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Ryerson's Sales Drop in Third Quarter

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Ryerson Holding Corp., Chicago, reported net sales of $1.1 billion in the third quarter, an 11.6 percent decline compared with the same quarter in 2018. The company’s average selling price fell 8.1 percent and tons shipped were down 3.9 percent, driving the decline.

Revenues in the first nine months were $3.54 billion, an increase of 9 percent compared with the first three quarters of 2018, as tons shipped increased 8.8 percent on relatively flat average selling prices. On a same-store basis, revenues were $3.08, with average selling prices up 2 percent, partially offset by a decrease in tons shipped of 1.6 percent.

The company’s net income in the third quarter totaled $10.1 million, a significant decline from the $77.5 million posted in the same quarter the prior year. Net income through three quarters was down 46.9 percent to $56 million.

“The quarter was characterized by protracted and deepening industrial metals deflation, particularly across the carbon steel spectrum, as well as recessed manufacturing demand consistent with reported macro indicators such as the 47.8 Purchasing Managers Index printed in September,” said Eddie Lehner, president and CEO. “Although the road of getting average costs in inventory below replacement cost has been a long and winding one, after five quarters of steep carbon price deflation we believe the industry is transitioning to improved pricing fundamentals as well as better adjusting inventory levels to current and anticipated demand.”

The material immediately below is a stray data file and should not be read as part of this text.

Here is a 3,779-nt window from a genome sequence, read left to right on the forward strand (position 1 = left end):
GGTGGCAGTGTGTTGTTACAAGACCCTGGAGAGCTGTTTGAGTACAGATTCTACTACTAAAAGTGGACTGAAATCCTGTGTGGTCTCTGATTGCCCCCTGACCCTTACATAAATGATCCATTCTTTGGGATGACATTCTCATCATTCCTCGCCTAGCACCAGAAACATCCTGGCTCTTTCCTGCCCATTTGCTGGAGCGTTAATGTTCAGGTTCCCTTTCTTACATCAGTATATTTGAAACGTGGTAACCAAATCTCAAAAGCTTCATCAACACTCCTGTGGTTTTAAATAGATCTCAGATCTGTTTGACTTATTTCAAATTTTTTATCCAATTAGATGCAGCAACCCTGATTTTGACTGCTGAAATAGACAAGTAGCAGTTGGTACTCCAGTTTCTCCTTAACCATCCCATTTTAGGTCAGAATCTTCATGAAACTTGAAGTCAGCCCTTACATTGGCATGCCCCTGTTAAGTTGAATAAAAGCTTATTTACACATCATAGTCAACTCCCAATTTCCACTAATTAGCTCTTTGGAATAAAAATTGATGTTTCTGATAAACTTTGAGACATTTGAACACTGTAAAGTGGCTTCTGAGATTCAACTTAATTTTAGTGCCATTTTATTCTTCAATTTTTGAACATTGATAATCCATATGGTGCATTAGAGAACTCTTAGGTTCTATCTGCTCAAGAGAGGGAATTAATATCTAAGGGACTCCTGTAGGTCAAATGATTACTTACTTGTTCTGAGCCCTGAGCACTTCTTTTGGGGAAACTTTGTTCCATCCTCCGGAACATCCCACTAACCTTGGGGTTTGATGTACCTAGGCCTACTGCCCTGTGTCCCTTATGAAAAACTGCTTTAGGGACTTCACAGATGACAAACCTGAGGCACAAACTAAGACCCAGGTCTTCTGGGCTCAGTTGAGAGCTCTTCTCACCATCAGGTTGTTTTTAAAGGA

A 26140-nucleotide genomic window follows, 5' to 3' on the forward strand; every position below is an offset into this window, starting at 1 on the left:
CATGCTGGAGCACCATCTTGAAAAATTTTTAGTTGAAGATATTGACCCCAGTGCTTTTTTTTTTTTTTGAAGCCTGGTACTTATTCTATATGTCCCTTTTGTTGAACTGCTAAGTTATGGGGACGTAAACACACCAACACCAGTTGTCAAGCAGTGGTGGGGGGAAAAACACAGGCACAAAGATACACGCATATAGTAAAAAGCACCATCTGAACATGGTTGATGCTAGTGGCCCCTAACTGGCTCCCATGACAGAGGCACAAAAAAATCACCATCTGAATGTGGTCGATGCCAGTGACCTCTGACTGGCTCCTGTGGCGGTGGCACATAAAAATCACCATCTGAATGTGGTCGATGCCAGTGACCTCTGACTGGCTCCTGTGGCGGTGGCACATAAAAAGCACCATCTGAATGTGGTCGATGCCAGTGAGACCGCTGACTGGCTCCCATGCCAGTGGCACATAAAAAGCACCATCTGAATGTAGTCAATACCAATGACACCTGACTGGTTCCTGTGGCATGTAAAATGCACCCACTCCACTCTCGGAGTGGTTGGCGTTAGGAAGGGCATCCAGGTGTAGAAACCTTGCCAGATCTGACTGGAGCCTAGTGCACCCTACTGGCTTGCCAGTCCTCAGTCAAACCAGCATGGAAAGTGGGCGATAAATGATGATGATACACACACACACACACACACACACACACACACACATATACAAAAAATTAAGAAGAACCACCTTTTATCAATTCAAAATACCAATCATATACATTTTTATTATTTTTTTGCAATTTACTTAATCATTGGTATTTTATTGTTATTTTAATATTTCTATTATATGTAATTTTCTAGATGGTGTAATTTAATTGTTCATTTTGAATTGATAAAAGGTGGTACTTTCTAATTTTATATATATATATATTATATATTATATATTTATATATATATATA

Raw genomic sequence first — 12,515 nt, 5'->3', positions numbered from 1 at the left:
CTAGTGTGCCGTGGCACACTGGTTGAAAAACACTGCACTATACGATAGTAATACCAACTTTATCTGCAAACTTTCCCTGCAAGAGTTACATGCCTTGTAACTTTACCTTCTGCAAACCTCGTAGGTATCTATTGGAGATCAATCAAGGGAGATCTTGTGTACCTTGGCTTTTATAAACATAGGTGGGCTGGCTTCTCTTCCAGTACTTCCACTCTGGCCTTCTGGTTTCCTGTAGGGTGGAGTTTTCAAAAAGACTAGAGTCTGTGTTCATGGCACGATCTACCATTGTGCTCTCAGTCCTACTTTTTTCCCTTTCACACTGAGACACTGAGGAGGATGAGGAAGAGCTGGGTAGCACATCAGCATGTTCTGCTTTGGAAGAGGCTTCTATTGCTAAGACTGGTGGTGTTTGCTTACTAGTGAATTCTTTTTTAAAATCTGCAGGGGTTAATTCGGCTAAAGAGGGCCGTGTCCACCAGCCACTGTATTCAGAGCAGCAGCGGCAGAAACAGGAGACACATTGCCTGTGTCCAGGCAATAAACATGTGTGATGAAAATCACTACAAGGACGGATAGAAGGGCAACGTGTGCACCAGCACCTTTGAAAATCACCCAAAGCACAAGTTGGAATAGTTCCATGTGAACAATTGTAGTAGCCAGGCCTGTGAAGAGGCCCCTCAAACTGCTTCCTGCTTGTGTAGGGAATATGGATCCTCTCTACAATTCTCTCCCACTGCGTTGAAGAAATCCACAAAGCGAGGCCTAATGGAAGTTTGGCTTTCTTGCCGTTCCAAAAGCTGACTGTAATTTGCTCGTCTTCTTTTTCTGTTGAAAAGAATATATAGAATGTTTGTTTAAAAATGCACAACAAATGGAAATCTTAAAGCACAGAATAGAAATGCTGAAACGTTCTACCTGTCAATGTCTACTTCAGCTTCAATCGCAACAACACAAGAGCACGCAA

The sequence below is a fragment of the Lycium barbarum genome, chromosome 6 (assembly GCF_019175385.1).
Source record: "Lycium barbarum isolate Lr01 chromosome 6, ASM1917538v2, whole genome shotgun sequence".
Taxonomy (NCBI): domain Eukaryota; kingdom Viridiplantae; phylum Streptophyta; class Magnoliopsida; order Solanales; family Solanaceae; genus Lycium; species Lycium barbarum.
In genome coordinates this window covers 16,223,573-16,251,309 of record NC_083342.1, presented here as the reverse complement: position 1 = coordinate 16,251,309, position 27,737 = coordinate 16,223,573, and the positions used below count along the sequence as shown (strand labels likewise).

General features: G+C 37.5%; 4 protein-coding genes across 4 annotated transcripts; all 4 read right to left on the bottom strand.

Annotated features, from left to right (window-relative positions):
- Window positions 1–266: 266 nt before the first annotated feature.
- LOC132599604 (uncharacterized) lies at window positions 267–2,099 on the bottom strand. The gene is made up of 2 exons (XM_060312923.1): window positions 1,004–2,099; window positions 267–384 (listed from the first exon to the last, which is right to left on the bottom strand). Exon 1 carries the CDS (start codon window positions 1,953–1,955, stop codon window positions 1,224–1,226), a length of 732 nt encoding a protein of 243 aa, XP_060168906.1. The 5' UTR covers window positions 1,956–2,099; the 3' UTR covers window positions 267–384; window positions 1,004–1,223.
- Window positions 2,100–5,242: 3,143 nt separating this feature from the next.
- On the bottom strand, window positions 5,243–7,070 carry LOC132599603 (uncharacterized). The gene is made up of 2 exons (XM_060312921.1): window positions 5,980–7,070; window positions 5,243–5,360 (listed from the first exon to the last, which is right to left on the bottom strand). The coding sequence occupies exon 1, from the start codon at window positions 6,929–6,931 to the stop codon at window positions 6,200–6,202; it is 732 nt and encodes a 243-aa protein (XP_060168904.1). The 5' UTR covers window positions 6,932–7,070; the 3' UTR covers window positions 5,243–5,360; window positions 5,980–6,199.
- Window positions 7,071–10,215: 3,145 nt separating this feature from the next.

Ryerson continued to gain market share on a same-store basis during the third quarter compared with the third quarter of 2018, as North American industry volume contracted 6.6 percent according to the MSCI while Ryerson North American tons shipped, excluding its Central Steel & Wire acquisition, increased by 0.5 percent.

For the fourth quarter, Ryerson anticipates tons shipped to decline 6-9 percent compared with the third quarter due to normal seasonality patterns compounded by slowing industrial growth and trade uncertainty. Executives expect carbon prices to bottom in the fourth quarter and aluminum prices to be neutral to modestly lower. Despite a recent pull-back in nickel prices, stainless prices are expected to remain supported by low warehouse and stock inventories as reported by the LME, secular demand expectations in the electric-vehicle battery market and export restraints on Indonesian nickel ore.

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